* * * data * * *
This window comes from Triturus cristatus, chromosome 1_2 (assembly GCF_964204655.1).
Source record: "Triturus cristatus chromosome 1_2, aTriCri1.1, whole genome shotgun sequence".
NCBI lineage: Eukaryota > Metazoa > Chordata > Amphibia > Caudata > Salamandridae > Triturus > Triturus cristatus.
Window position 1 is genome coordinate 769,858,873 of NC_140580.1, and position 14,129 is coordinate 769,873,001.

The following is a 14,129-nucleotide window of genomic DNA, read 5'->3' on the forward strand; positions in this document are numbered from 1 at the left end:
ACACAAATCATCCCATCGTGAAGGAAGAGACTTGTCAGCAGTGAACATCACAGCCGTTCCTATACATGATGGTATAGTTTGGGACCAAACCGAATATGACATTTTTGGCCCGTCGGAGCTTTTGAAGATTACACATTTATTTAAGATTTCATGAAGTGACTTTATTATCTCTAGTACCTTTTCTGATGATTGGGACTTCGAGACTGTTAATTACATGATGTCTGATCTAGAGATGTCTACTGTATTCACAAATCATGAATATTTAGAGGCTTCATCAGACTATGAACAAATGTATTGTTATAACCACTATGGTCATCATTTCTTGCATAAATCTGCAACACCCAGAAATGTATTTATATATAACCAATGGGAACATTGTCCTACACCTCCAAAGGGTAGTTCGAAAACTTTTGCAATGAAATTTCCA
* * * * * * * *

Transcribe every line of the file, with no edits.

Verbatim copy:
This window comes from Triturus cristatus, chromosome 1_2 (assembly GCF_964204655.1).
Source record: "Triturus cristatus chromosome 1_2, aTriCri1.1, whole genome shotgun sequence".
NCBI lineage: Eukaryota > Metazoa > Chordata > Amphibia > Caudata > Salamandridae > Triturus > Triturus cristatus.
Window position 1 is genome coordinate 769,858,873 of NC_140580.1, and position 14,129 is coordinate 769,873,001.

The following is a 14,129-nucleotide window of genomic DNA, read 5'->3' on the forward strand; positions in this document are numbered from 1 at the left end:
ACACAAATCATCCCATCGTGAAGGAAGAGACTTGTCAGCAGTGAACATCACAGCCGTTCCTATACATGATGGTATAGTTTGGGACCAAACCGAATATGACATTTTTGGCCCGTCGGAGCTTTTGAAGATTACACATTTATTTAAGATTTCATGAAGTGACTTTATTATCTCTAGTACCTTTTCTGATGATTGGGACTTCGAGACTGTTAATTACATGATGTCTGATCTAGAGATGTCTACTGTATTCACAAATCATGAATATTTAGAGGCTTCATCAGACTATGAACAAATGTATTGTTATAACCACTATGGTCATCATTTCTTGCATAAATCTGCAACACCCAGAAATGTATTTATATATAACCAATGGGAACATTGTCCTACACCTCCAAAGGGTAGTTCGAAAACTTTTGCAATGAAATTTCCA